ALBUQUERQUE, N.M. (KRQE)- The best of the best, and then some. Kirtland says there's no other training squadron that better exemplifies the pararjumper's contribution to national security. Yet, a new Air Force initiative could end their decades-long run at Kirtland.
It's ingrained in their minds-- their creed. They live by it, and they've been learning how at Kirtland for the last 40 years.
They belong to the 351st. It trains the Air Force's parajumpers. They're the highly skilled men and women equipped to rescue and save lives in just about any situation or environment - on a cliffside or at sea, in the midst of a firefight. Many consider them one of the military's most valuable assets since they're vital during peace time, at war, at home and abroad.
Parajumpers recently teamed up with another Kirtland squadron to rescue stranded hikers near Durango, yet they're also training for the challenges in Afghanistan. New Mexico offers prime conditions for it, conditions that aren't available anywhere else. Here you'll find wide, open spaces, mountains, deserts, a sparse population and ideal flying conditions.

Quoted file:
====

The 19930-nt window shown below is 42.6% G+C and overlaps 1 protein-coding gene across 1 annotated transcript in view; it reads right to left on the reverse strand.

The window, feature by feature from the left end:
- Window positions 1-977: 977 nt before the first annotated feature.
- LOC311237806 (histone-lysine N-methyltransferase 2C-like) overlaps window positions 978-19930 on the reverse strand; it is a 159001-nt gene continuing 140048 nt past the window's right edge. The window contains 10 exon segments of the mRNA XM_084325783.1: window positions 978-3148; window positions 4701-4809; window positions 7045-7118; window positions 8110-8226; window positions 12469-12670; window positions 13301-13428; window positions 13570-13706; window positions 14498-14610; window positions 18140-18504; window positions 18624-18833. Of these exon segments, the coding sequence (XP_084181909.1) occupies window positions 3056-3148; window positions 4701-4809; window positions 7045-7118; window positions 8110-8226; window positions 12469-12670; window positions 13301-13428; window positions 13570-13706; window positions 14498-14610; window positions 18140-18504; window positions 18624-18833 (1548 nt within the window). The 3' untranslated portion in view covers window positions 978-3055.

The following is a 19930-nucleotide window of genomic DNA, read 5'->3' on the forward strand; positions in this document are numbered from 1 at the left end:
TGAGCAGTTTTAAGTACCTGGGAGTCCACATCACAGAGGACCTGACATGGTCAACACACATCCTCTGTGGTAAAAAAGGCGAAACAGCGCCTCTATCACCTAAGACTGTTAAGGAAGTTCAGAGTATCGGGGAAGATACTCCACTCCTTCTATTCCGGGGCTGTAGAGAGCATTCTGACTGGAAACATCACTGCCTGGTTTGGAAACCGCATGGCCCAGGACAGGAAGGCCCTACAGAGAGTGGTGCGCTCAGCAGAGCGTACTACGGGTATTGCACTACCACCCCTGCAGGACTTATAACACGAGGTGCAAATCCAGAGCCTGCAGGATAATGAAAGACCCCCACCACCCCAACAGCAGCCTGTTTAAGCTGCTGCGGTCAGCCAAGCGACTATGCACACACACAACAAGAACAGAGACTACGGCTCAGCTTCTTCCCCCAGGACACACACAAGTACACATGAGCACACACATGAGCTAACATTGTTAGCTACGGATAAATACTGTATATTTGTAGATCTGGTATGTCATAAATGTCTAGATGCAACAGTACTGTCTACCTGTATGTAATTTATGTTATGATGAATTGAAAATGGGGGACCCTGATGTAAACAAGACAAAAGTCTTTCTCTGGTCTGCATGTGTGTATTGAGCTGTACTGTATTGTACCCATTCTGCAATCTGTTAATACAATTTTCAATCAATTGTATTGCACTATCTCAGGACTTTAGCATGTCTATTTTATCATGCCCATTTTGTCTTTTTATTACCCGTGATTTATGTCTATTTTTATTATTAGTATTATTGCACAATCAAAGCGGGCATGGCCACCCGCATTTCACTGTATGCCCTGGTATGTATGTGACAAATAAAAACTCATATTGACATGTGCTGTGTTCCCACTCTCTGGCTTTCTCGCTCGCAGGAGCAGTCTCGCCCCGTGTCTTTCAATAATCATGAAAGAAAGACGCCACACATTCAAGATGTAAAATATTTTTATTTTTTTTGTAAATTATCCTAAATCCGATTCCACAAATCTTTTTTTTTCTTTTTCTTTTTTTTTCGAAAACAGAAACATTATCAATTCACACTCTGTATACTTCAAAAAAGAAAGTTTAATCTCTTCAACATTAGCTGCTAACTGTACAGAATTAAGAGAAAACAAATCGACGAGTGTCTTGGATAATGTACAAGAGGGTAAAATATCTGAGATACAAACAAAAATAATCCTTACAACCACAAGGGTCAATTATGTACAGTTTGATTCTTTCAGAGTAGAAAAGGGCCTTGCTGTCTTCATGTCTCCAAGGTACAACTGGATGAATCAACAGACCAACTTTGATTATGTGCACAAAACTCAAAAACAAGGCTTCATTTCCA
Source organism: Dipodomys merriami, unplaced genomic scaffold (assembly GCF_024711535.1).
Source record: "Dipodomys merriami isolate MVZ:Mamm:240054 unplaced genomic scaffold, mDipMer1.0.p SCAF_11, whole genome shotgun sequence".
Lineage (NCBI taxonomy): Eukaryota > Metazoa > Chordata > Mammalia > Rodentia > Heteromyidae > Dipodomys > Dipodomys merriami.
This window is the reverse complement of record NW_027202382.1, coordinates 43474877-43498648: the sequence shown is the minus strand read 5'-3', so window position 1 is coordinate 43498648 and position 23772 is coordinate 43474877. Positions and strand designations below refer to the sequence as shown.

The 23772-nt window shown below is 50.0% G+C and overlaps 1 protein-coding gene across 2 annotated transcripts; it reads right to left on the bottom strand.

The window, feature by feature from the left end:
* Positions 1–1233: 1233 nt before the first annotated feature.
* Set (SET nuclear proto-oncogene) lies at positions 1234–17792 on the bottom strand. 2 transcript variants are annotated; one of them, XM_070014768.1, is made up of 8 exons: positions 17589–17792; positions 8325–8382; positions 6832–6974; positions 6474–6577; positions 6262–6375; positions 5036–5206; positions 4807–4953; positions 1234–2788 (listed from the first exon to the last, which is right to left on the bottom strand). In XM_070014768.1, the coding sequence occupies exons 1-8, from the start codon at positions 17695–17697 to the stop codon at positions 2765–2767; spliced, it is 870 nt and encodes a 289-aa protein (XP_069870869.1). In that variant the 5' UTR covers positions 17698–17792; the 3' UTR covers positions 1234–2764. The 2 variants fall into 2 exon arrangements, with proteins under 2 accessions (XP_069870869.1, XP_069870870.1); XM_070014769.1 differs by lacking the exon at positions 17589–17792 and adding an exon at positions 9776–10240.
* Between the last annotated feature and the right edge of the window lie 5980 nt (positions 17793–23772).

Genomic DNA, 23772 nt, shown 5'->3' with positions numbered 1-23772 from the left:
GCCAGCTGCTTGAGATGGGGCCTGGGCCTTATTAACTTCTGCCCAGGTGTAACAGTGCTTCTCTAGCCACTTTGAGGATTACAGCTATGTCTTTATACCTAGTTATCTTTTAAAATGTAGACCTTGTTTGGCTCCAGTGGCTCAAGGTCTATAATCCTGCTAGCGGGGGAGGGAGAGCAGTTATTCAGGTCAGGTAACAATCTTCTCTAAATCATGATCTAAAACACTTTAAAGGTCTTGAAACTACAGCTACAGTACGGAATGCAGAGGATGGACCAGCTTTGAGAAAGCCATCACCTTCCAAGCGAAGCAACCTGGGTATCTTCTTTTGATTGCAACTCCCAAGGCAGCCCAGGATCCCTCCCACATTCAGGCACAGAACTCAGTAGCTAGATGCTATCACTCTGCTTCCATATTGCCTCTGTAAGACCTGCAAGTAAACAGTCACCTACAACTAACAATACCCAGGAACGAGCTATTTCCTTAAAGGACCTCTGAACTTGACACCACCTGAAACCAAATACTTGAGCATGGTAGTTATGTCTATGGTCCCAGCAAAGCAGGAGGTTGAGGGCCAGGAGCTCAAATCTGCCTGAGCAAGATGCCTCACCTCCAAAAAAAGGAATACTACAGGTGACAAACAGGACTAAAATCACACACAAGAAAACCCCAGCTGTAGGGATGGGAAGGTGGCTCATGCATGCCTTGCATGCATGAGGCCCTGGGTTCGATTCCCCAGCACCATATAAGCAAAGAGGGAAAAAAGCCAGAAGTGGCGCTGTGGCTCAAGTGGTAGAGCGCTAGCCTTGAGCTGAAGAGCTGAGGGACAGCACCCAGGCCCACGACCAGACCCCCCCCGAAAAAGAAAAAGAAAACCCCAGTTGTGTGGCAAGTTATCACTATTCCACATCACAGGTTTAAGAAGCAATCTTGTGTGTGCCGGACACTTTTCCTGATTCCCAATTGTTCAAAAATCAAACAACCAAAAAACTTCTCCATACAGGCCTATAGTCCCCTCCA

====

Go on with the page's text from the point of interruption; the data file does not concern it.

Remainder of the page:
"Obviously, we are very proud to have them at Kirtland," said Kirtland Air Force Base Spokesperson James Fisher.
Obvious, perhaps, for those who know about the programs at 90% washout rate, their longer, two-year training program or that it's the most highly decorated career field.
Yet, New Mexico may not be the 351st's home for much longer. The Air Force announced, in June, it's considering consolidating their six battlefield training squadrons, due to a need for greater efficiency and effectiveness.
"Having these specialties co-located so they could share facilities, expertise, instructors," explained Fisher.
Now, officials are waiting on the results of a new study before they decide whether to put them all in one place and if so, where. There's a list of options, already, but Kirtland's not on it.
Fisher says the base wants what's best for the Air Force, but admits losing the PJ School would be a tough blow.
"What they bring while they're on active duty here or even after, when they just become retired members of the Albuquerque community, I think that's hard to measure. It's very valuable to us...We'd like to see it continue in perpetuity," Fisher explained.
At it stands now, battlefield airmen must do a lot of traveling to train. That includes parajumpers. Courses are held all over the country, from Cocoa Beach, Florida to Philadelphia and Spokane, Washington.
The Air Force expects to have more information to release early next year. Reps with the Secretary of the Air Force say they plan to include the public in the process.